As the first ceremony of such magnitude ever initiated and dominated by African Americans, the march also was the first to have its nature wholly misperceived in advance. They wanted to focus on joblessness and to call for a public works program that would employ blacks. By August 2, they had distributed 42, of the buttons. Kennedy invited African-American novelist James Baldwin , along with a large group of cultural leaders, to a meeting in New York to discuss race relations. The civil rights activists insisted on holding the march. Leaders from CORE and SNCC, who wanted to conduct direct actions against the Department of Justice, endorsed the protest before they were informed that civil disobedience would not be allowed. A total of 5, police officers were on duty.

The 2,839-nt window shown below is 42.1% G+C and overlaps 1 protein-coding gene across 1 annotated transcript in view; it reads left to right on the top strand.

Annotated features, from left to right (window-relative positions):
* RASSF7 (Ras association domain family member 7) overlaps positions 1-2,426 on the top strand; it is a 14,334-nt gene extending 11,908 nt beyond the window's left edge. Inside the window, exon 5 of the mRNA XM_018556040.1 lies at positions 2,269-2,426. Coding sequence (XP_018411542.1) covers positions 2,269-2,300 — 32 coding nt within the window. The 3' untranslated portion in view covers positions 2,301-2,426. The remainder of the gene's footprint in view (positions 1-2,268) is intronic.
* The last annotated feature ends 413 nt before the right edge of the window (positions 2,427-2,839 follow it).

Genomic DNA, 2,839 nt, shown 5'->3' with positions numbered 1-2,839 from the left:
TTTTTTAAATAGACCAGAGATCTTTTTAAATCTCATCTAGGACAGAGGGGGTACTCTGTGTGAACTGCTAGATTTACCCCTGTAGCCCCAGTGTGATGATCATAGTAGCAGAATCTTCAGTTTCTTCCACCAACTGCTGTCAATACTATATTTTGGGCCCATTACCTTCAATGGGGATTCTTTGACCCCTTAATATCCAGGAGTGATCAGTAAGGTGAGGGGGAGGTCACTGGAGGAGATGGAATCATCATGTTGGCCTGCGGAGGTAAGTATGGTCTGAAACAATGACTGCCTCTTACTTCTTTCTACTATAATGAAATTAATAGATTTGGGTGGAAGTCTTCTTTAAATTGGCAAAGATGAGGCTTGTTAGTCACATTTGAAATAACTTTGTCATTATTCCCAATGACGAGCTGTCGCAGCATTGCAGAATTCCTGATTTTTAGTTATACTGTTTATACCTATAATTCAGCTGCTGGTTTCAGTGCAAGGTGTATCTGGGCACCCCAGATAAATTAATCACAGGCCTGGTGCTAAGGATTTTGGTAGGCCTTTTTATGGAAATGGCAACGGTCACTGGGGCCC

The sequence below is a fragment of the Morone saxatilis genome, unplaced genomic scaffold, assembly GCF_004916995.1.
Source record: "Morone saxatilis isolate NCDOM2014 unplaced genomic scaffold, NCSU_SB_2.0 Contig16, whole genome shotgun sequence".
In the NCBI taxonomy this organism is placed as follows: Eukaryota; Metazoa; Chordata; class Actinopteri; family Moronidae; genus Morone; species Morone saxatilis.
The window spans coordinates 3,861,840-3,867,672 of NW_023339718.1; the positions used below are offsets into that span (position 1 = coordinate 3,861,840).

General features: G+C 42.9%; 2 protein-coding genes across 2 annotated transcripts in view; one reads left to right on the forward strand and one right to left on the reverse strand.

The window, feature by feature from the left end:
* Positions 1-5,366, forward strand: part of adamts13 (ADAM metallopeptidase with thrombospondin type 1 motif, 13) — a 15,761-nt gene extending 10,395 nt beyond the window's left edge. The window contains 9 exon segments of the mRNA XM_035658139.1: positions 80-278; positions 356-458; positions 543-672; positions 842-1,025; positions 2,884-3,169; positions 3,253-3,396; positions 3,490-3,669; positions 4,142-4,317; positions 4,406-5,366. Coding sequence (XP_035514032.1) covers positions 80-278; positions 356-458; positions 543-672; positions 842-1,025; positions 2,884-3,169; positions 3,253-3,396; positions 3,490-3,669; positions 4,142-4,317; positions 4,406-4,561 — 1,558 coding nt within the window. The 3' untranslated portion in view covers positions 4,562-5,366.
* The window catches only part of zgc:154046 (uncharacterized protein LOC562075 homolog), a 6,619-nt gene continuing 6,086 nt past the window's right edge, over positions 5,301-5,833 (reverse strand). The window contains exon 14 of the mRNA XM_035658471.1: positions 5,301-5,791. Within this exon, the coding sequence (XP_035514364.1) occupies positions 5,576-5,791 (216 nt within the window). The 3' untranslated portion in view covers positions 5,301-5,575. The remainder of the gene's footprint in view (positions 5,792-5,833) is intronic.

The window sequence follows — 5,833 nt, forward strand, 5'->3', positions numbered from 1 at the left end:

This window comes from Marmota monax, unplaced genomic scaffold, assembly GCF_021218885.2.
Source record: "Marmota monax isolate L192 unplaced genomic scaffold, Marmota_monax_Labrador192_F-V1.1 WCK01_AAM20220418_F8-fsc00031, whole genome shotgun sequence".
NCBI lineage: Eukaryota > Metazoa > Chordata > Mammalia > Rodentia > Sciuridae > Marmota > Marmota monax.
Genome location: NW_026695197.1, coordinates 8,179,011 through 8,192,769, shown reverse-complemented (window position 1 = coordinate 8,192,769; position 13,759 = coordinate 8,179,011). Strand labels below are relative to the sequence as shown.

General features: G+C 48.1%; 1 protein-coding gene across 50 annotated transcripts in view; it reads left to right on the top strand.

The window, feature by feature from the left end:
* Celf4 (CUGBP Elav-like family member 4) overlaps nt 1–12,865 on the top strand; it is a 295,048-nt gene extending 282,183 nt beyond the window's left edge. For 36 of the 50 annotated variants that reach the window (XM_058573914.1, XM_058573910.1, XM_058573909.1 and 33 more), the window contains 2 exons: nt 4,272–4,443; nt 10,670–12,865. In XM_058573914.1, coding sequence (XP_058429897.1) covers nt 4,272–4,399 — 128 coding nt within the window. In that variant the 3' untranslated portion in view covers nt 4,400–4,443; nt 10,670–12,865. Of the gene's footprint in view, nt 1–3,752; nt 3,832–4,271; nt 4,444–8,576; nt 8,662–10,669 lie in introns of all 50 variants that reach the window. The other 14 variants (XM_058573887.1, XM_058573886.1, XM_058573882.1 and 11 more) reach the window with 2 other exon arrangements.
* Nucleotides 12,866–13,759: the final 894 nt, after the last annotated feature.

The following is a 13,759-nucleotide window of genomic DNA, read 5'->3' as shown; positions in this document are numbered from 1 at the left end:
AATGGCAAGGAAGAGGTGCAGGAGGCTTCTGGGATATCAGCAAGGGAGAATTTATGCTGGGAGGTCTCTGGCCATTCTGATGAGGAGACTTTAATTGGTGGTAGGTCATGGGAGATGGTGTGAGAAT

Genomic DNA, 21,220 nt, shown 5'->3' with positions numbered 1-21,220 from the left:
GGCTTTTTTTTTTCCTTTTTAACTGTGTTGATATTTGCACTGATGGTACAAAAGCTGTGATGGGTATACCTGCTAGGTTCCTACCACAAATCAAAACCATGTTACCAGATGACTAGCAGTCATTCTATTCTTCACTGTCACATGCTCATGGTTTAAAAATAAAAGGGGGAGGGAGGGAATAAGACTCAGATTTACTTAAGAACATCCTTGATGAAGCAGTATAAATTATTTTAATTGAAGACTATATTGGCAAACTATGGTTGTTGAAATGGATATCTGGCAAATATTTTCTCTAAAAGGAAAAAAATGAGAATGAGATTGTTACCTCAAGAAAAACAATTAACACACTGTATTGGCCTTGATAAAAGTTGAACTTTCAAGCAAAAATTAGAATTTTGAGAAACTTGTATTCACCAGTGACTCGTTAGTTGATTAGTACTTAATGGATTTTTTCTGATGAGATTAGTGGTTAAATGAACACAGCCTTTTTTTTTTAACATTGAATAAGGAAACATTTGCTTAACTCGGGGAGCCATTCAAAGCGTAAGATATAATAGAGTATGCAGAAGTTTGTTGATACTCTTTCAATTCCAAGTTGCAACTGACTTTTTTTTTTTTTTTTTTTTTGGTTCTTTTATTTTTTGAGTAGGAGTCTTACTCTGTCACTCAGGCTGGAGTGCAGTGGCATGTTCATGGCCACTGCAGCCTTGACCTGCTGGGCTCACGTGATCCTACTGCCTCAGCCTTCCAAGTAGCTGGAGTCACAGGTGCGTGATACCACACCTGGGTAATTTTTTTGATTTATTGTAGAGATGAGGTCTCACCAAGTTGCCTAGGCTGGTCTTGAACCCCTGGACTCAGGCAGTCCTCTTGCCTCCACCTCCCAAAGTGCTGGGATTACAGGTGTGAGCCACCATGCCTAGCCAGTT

On Meet the Press , reporters grilled Roy Wilkins and Martin Luther King about widespread foreboding that "it would be impossible to bring more than , militant Negroes into Washington without incidents and possibly rioting. There was no precedent. Leaders from CORE and SNCC, who wanted to conduct direct actions against the Department of Justice, endorsed the protest before they were informed that civil disobedience would not be allowed. King and Young agreed. The six of us, plus the four. The Pentagon readied 19, troops in the suburbs. Most non-participating workers stayed home. They also experienced discrimination from businesses and governments, and in some places were prevented from voting through intimidation and violence. Sullivan produced a lengthy report on August 23 suggesting that Communists had failed to appreciably infiltrate the civil rights movement, FBI Director J. Finalized plans for the March were announced in a press conference on July 2. An old man commented on the hour ride, which was bound to be less than comfortable: Dominant expectations ran from paternal apprehension to dread. The demonstrators, of all ages, carried picnic baskets, water jugs, Bibles and a major weapon - their willingness to march, sing and pray in protest against discrimination. Every now and then, people on the bus sang 'Oh Freedom' and 'We Shall Overcome,' but for the most part there wasn't a whole bunch of singing. Marchers from Boston traveled overnight and arrived in Washington at 7am after an eight-hour trip, but others took much longer bus rides from places like Milwaukee, Little Rock, and St. Background[ edit ] Bayard Rustin left and Cleveland Robinson right , organizers of the March, on August 7, Although African Americans had been legally freed from slavery , elevated to the status of citizens and the men given full voting rights at the end of the American Civil War , many continued to face social, economic, and political repression over the years and into the s. Why, when I was out there at the march a white man stepped on my foot, and he said, "Excuse me," and I said "Certainly! The police, now part of a moderate city power structure, directed traffic around the square and did not interfere with the gathering We were secretly praying that nothing violent happened. Some, including Rustin who assembled 4, volunteer marshals from New York , were concerned that it might turn violent, which could undermine pending legislation and damage the international image of the movement. Some called for a complete shutdown of the city through civil disobedience. He was an AME preacher. Roosevelt issued Executive Order on June Many whites and blacks also came together in the urgency for change in the nation. In June , leaders from several different organizations formed the Council for United Civil Rights Leadership , an umbrella group which would coordinate funds and messaging.
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